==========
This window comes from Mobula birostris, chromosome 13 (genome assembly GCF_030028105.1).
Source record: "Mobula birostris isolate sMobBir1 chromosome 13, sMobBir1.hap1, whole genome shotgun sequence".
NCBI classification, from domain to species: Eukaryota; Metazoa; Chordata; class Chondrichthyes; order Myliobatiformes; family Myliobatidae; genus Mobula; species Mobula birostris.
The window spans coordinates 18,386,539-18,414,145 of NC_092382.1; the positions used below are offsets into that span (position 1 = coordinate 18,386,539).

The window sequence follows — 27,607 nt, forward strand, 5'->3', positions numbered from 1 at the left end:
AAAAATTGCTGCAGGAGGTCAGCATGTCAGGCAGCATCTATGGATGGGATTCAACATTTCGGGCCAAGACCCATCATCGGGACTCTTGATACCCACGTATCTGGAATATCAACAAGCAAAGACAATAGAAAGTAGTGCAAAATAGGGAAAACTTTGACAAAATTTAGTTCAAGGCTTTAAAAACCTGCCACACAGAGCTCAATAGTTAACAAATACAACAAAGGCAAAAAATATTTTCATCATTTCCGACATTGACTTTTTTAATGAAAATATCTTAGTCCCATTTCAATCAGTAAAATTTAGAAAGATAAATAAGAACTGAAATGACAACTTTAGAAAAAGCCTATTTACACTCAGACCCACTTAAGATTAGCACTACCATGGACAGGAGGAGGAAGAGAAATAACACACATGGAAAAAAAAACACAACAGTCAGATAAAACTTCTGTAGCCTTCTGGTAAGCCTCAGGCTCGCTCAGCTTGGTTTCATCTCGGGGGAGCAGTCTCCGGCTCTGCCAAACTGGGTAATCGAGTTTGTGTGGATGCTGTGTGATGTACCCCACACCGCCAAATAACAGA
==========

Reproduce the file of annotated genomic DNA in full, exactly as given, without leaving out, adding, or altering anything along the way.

This window comes from Mobula birostris, chromosome 13 (genome assembly GCF_030028105.1).
Source record: "Mobula birostris isolate sMobBir1 chromosome 13, sMobBir1.hap1, whole genome shotgun sequence".
NCBI classification, from domain to species: Eukaryota; Metazoa; Chordata; class Chondrichthyes; order Myliobatiformes; family Myliobatidae; genus Mobula; species Mobula birostris.
The window spans coordinates 18,386,539-18,414,145 of NC_092382.1; the positions used below are offsets into that span (position 1 = coordinate 18,386,539).

The window sequence follows — 27,607 nt, forward strand, 5'->3', positions numbered from 1 at the left end:
AAAAATTGCTGCAGGAGGTCAGCATGTCAGGCAGCATCTATGGATGGGATTCAACATTTCGGGCCAAGACCCATCATCGGGACTCTTGATACCCACGTATCTGGAATATCAACAAGCAAAGACAATAGAAAGTAGTGCAAAATAGGGAAAACTTTGACAAAATTTAGTTCAAGGCTTTAAAAACCTGCCACACAGAGCTCAATAGTTAACAAATACAACAAAGGCAAAAAATATTTTCATCATTTCCGACATTGACTTTTTTAATGAAAATATCTTAGTCCCATTTCAATCAGTAAAATTTAGAAAGATAAATAAGAACTGAAATGACAACTTTAGAAAAAGCCTATTTACACTCAGACCCACTTAAGATTAGCACTACCATGGACAGGAGGAGGAAGAGAAATAACACACATGGAAAAAAAAACACAACAGTCAGATAAAACTTCTGTAGCCTTCTGGTAAGCCTCAGGCTCGCTCAGCTTGGTTTCATCTCGGGGGAGCAGTCTCCGGCTCTGCCAAACTGGGTAATCGAGTTTGTGTGGATGCTGTGTGATGTACCCCACACCGCCAAATAACAGA